Juvenile Justice Reform and Reinvestment Initiative
The Juvenile Justice Reform and Reinvestment Initiative (JJRRI) is a three-year demonstration program funded by the Office of Juvenile Justice and Delinquency Prevention that aims to reduce recidivism and enhance cost effectiveness by improving existing services for youth in the justice system. With training and technical assistance provided by CJJR and Vanderbilt University, service providers in each demonstration site implement the Standardized Program Evaluation Protocol (SPEP) to assess and improve their existing programs for youth in the justice system.
This initiative will support a groundbreaking shift in how juvenile justice systems operate and how those systems achieve their mission in a cost efficient and effective manner while building on their current service delivery model. CJJR works with stakeholders in each site to engage them in implementation of the SPEP, to ensure consistent use of risk and needs assessment instruments in decision-making, and to develop sustainability strategies that will support continued use of the SPEP once grant funding concludes.
The following three states are implementing the JJRRI:
High recidivism rates in the juvenile justice system have long been viewed as intractable. Over the past several years, much attention has been given to evidence-based practice as an effective approach to reducing recidivism. Resources such as the Blueprints for Violence Prevention have shown the juvenile justice field which programs have been effective in reducing recidivism. While this knowledge has greatly benefited the field, a practical but comprehensive approach is necessary to ensure that juvenile justice agencies are operating in a research-informed and cost effective way.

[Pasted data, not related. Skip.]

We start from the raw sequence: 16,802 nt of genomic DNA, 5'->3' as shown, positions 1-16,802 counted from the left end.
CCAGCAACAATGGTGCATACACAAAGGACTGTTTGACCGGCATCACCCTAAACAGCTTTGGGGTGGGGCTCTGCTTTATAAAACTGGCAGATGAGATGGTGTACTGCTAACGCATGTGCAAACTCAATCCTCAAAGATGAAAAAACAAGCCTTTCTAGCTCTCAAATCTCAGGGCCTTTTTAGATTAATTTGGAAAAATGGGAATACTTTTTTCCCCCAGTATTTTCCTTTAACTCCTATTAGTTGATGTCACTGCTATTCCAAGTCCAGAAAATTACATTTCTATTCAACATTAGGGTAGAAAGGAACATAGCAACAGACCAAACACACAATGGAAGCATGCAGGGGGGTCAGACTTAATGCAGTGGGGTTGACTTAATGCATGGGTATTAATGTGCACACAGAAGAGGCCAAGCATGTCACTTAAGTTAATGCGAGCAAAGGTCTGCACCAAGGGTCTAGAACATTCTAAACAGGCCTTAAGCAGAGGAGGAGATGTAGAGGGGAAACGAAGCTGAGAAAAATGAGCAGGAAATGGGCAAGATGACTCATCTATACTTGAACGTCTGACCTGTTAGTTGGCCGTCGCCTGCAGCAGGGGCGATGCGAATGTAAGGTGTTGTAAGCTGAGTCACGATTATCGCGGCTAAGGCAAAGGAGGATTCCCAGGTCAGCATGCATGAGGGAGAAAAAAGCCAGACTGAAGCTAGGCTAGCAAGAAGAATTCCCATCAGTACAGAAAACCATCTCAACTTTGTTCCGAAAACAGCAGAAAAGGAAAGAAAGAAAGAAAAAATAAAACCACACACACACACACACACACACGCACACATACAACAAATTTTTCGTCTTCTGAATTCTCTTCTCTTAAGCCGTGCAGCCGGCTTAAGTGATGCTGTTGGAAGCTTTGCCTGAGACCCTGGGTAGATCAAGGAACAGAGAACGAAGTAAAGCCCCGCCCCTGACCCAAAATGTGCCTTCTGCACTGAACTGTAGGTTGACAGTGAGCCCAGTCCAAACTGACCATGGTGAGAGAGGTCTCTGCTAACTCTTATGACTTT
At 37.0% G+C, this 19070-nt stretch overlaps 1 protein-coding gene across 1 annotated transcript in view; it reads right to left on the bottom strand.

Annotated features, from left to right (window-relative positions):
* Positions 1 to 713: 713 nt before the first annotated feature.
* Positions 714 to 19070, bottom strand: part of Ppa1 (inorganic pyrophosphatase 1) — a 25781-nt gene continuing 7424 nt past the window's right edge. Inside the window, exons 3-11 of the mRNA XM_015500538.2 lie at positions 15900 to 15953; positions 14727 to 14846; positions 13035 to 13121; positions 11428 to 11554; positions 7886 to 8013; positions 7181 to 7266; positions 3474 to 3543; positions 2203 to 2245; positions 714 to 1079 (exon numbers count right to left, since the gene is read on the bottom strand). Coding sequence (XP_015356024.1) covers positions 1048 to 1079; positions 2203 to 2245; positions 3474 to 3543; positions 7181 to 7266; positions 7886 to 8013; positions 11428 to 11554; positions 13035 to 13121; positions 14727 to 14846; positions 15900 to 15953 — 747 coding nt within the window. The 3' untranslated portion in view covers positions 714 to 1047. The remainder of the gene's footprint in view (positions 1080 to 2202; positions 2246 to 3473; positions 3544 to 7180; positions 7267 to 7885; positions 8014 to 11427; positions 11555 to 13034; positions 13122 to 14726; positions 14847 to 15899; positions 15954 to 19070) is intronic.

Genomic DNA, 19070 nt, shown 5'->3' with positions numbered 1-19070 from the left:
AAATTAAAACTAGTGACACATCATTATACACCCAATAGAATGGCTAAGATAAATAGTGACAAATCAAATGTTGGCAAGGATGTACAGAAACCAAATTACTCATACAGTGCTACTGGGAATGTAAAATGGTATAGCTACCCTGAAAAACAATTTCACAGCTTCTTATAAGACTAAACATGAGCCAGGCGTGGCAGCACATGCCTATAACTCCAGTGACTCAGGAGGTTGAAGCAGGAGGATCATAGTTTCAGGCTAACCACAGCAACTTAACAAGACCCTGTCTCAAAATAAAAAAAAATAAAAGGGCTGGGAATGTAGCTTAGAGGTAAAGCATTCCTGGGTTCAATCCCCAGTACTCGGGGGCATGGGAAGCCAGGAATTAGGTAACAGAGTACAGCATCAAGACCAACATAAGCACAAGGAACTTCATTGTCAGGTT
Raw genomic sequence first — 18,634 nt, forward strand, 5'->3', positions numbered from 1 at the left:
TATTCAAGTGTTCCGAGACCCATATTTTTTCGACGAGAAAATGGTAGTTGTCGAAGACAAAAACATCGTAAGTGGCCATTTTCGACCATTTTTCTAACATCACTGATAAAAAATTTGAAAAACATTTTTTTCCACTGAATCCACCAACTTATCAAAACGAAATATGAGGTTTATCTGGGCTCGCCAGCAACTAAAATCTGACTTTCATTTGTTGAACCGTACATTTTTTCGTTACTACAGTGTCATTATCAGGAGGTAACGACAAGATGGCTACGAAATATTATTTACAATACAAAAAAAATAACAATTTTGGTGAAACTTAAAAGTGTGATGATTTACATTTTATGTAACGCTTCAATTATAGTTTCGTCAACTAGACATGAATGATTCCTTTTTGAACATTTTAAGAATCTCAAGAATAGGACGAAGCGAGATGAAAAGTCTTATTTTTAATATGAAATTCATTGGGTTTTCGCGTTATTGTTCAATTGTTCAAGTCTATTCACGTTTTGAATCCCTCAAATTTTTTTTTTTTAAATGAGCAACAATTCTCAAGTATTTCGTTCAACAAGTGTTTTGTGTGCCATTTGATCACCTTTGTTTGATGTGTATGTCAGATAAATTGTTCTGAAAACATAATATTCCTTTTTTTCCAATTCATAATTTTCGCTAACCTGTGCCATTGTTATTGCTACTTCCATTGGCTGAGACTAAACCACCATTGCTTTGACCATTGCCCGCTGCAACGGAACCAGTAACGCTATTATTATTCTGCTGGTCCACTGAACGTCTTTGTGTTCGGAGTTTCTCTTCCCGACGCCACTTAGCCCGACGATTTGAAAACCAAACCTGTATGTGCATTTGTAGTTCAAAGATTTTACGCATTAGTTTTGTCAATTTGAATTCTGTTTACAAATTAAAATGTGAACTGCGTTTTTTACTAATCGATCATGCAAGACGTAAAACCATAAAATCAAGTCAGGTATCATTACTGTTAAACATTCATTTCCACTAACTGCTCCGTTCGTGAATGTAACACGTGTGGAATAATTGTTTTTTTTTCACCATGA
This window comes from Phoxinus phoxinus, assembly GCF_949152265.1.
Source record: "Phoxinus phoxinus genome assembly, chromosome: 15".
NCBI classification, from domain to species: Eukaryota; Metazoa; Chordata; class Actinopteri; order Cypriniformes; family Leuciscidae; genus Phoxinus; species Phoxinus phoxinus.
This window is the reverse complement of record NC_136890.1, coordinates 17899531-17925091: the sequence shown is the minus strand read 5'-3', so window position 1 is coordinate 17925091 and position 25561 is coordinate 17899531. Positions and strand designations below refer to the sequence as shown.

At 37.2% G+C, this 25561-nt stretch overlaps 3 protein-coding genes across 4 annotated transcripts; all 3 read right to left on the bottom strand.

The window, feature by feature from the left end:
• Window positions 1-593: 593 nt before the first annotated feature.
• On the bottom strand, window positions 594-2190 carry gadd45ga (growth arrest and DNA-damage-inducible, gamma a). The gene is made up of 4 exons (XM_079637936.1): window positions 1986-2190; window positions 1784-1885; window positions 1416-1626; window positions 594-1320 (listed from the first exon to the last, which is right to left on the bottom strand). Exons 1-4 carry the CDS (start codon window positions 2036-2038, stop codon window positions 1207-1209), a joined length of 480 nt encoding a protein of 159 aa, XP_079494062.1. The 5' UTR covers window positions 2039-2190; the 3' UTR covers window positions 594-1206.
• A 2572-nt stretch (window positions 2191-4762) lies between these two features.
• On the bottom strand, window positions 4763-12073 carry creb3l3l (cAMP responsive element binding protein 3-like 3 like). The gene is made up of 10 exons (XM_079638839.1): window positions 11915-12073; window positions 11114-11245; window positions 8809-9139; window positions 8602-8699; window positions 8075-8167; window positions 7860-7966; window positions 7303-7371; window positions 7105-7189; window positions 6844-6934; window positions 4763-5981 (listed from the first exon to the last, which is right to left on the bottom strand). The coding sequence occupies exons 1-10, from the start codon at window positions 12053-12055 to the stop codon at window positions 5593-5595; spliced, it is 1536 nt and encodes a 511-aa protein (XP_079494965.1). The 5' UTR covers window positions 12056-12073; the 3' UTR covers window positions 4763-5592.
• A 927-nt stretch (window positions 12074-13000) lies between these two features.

For maximum positive impact, the juvenile justice system should operate on a coordinated evidence-based platform across the juvenile justice continuum. All juvenile programs, whether developed through a grassroots effort or a brand name protocol, should be measured, monitored for effectiveness and retained if shown to produce positive results. On the other hand, programs not producing positive results should be provided with an opportunity to improve.
There are two main elements of the JJRRI: (1) implementation of the SPEP with its recommended program and system reforms, and (2) evaluation and cost-benefit analysis of this work. Each is described below:
The cornerstone of the JJRRI is the implementation of a practical “ground up” solution to the challenges of local and state juvenile justice service quality. Developed by Dr. Mark Lipsey of Vanderbilt University’s Peabody Research Institute, the SPEP is based on his meta-analysis made up of over 500 controlled studies of interventions with juvenile offenders. Use of the SPEP provides specific research-based profiles of program characteristics that can be used both as a standard against which to evaluate juvenile justice programs and as a roadmap for improving them. The core tasks related to SPEP implementation include: installation, two rounds of scoring, and training.
If a program, via its SPEP score, is found to function at a lower level than expected, the SPEP tool allows the user to easily identify specific areas within which individual programs or services can be modified to improve scores. Juvenile justice administrators and treatment providers can then make improvements in service delivery without abandoning their existing service model.